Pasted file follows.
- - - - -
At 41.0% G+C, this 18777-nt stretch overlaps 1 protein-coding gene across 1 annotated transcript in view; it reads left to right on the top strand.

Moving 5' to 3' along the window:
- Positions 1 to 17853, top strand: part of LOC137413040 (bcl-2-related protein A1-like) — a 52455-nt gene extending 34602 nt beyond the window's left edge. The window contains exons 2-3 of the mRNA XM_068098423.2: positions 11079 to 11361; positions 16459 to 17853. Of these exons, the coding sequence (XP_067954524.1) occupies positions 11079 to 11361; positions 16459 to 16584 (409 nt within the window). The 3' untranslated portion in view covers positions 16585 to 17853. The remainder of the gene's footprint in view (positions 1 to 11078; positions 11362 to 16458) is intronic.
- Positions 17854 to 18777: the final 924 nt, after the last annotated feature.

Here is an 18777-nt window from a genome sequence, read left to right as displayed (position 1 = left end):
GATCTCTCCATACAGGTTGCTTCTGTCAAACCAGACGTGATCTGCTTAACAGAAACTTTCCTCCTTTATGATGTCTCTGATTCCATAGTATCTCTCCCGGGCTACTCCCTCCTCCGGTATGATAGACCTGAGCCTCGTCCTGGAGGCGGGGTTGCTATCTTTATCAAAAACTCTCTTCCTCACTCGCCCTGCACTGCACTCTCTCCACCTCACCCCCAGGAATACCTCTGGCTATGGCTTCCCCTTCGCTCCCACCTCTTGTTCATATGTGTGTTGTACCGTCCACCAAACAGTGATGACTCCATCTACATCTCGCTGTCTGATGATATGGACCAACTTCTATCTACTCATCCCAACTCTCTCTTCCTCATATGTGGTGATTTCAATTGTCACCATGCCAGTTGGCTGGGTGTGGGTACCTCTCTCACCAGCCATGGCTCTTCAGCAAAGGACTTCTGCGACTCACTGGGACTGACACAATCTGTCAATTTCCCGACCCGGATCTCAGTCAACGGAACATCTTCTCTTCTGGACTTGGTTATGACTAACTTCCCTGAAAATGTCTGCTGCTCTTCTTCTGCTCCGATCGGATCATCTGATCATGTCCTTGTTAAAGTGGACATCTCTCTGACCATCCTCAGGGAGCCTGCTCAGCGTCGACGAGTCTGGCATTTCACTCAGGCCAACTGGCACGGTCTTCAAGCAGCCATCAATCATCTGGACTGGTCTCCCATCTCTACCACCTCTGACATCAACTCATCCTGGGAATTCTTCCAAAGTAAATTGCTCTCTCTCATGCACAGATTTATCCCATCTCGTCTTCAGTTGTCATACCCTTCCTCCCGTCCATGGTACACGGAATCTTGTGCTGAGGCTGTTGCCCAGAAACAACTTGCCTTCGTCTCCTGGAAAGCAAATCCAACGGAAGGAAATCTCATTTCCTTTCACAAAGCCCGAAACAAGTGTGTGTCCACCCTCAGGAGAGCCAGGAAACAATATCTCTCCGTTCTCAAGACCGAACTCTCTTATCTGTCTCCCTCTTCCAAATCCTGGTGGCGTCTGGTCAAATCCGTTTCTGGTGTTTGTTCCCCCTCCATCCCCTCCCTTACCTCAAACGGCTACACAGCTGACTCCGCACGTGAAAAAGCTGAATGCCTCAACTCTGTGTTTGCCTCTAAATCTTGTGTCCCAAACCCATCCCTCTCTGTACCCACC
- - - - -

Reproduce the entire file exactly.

At 41.0% G+C, this 18777-nt stretch overlaps 1 protein-coding gene across 1 annotated transcript in view; it reads left to right on the top strand.

Moving 5' to 3' along the window:
- Positions 1 to 17853, top strand: part of LOC137413040 (bcl-2-related protein A1-like) — a 52455-nt gene extending 34602 nt beyond the window's left edge. The window contains exons 2-3 of the mRNA XM_068098423.2: positions 11079 to 11361; positions 16459 to 17853. Of these exons, the coding sequence (XP_067954524.1) occupies positions 11079 to 11361; positions 16459 to 16584 (409 nt within the window). The 3' untranslated portion in view covers positions 16585 to 17853. The remainder of the gene's footprint in view (positions 1 to 11078; positions 11362 to 16458) is intronic.
- Positions 17854 to 18777: the final 924 nt, after the last annotated feature.

Here is an 18777-nt window from a genome sequence, read left to right as displayed (position 1 = left end):
GATCTCTCCATACAGGTTGCTTCTGTCAAACCAGACGTGATCTGCTTAACAGAAACTTTCCTCCTTTATGATGTCTCTGATTCCATAGTATCTCTCCCGGGCTACTCCCTCCTCCGGTATGATAGACCTGAGCCTCGTCCTGGAGGCGGGGTTGCTATCTTTATCAAAAACTCTCTTCCTCACTCGCCCTGCACTGCACTCTCTCCACCTCACCCCCAGGAATACCTCTGGCTATGGCTTCCCCTTCGCTCCCACCTCTTGTTCATATGTGTGTTGTACCGTCCACCAAACAGTGATGACTCCATCTACATCTCGCTGTCTGATGATATGGACCAACTTCTATCTACTCATCCCAACTCTCTCTTCCTCATATGTGGTGATTTCAATTGTCACCATGCCAGTTGGCTGGGTGTGGGTACCTCTCTCACCAGCCATGGCTCTTCAGCAAAGGACTTCTGCGACTCACTGGGACTGACACAATCTGTCAATTTCCCGACCCGGATCTCAGTCAACGGAACATCTTCTCTTCTGGACTTGGTTATGACTAACTTCCCTGAAAATGTCTGCTGCTCTTCTTCTGCTCCGATCGGATCATCTGATCATGTCCTTGTTAAAGTGGACATCTCTCTGACCATCCTCAGGGAGCCTGCTCAGCGTCGACGAGTCTGGCATTTCACTCAGGCCAACTGGCACGGTCTTCAAGCAGCCATCAATCATCTGGACTGGTCTCCCATCTCTACCACCTCTGACATCAACTCATCCTGGGAATTCTTCCAAAGTAAATTGCTCTCTCTCATGCACAGATTTATCCCATCTCGTCTTCAGTTGTCATACCCTTCCTCCCGTCCATGGTACACGGAATCTTGTGCTGAGGCTGTTGCCCAGAAACAACTTGCCTTCGTCTCCTGGAAAGCAAATCCAACGGAAGGAAATCTCATTTCCTTTCACAAAGCCCGAAACAAGTGTGTGTCCACCCTCAGGAGAGCCAGGAAACAATATCTCTCCGTTCTCAAGACCGAACTCTCTTATCTGTCTCCCTCTTCCAAATCCTGGTGGCGTCTGGTCAAATCCGTTTCTGGTGTTTGTTCCCCCTCCATCCCCTCCCTTACCTCAAACGGCTACACAGCTGACTCCGCACGTGAAAAAGCTGAATGCCTCAACTCTGTGTTTGCCTCTAAATCTTGTGTCCCAAACCCATCCCTCTCTGTACCCACC